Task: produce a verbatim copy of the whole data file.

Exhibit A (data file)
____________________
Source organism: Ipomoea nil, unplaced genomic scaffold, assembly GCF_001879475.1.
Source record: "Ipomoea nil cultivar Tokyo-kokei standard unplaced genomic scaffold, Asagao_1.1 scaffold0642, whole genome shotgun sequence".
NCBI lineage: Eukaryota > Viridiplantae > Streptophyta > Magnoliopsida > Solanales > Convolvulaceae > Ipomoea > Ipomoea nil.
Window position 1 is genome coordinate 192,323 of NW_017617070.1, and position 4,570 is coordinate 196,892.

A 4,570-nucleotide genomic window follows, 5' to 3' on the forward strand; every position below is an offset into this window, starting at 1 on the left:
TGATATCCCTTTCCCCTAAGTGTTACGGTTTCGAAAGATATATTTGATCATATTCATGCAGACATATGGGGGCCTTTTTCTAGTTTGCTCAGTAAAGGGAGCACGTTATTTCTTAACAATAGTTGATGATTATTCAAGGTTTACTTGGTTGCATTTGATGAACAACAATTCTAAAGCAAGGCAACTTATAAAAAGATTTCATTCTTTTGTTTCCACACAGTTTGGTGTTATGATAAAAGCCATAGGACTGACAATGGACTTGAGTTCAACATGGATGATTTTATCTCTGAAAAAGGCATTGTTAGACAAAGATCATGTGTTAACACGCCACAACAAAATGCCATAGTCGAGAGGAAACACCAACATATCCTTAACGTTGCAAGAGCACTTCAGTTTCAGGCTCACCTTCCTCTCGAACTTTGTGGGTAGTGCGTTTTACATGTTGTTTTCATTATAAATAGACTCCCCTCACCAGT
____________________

Source organism: Ipomoea nil, unplaced genomic scaffold, assembly GCF_001879475.1.
Source record: "Ipomoea nil cultivar Tokyo-kokei standard unplaced genomic scaffold, Asagao_1.1 scaffold0642, whole genome shotgun sequence".
NCBI lineage: Eukaryota > Viridiplantae > Streptophyta > Magnoliopsida > Solanales > Convolvulaceae > Ipomoea > Ipomoea nil.
Window position 1 is genome coordinate 192,323 of NW_017617070.1, and position 4,570 is coordinate 196,892.

A 4,570-nucleotide genomic window follows, 5' to 3' on the forward strand; every position below is an offset into this window, starting at 1 on the left:
TGATATCCCTTTCCCCTAAGTGTTACGGTTTCGAAAGATATATTTGATCATATTCATGCAGACATATGGGGGCCTTTTTCTAGTTTGCTCAGTAAAGGGAGCACGTTATTTCTTAACAATAGTTGATGATTATTCAAGGTTTACTTGGTTGCATTTGATGAACAACAATTCTAAAGCAAGGCAACTTATAAAAAGATTTCATTCTTTTGTTTCCACACAGTTTGGTGTTATGATAAAAGCCATAGGACTGACAATGGACTTGAGTTCAACATGGATGATTTTATCTCTGAAAAAGGCATTGTTAGACAAAGATCATGTGTTAACACGCCACAACAAAATGCCATAGTCGAGAGGAAACACCAACATATCCTTAACGTTGCAAGAGCACTTCAGTTTCAGGCTCACCTTCCTCTCGAACTTTGTGGGTAGTGCGTTTTACATGTTGTTTTCATTATAAATAGACTCCCCTCACCAGT